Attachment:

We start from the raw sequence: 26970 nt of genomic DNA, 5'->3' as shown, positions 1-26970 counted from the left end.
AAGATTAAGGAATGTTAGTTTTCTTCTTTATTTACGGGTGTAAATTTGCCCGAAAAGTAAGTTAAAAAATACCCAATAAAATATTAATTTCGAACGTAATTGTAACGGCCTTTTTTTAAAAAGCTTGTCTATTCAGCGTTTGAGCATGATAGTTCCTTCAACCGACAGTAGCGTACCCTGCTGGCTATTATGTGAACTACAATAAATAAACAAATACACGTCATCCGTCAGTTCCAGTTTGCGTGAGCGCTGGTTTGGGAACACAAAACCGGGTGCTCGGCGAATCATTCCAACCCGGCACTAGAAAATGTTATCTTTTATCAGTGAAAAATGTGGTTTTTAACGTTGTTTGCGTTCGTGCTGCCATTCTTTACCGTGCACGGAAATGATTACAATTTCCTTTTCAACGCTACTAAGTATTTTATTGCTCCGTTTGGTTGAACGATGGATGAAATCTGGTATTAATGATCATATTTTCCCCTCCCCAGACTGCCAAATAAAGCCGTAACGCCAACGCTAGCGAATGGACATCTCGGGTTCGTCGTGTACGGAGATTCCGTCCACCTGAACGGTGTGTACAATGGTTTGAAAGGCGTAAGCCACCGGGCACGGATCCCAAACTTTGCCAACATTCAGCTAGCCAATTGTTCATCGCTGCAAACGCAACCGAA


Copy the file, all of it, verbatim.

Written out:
We start from the raw sequence: 26970 nt of genomic DNA, 5'->3' as shown, positions 1-26970 counted from the left end.
AAGATTAAGGAATGTTAGTTTTCTTCTTTATTTACGGGTGTAAATTTGCCCGAAAAGTAAGTTAAAAAATACCCAATAAAATATTAATTTCGAACGTAATTGTAACGGCCTTTTTTTAAAAAGCTTGTCTATTCAGCGTTTGAGCATGATAGTTCCTTCAACCGACAGTAGCGTACCCTGCTGGCTATTATGTGAACTACAATAAATAAACAAATACACGTCATCCGTCAGTTCCAGTTTGCGTGAGCGCTGGTTTGGGAACACAAAACCGGGTGCTCGGCGAATCATTCCAACCCGGCACTAGAAAATGTTATCTTTTATCAGTGAAAAATGTGGTTTTTAACGTTGTTTGCGTTCGTGCTGCCATTCTTTACCGTGCACGGAAATGATTACAATTTCCTTTTCAACGCTACTAAGTATTTTATTGCTCCGTTTGGTTGAACGATGGATGAAATCTGGTATTAATGATCATATTTTCCCCTCCCCAGACTGCCAAATAAAGCCGTAACGCCAACGCTAGCGAATGGACATCTCGGGTTCGTCGTGTACGGAGATTCCGTCCACCTGAACGGTGTGTACAATGGTTTGAAAGGCGTAAGCCACCGGGCACGGATCCCAAACTTTGCCAACATTCAGCTAGCCAATTGTTCATCGCTGCAAACGCAACCGAA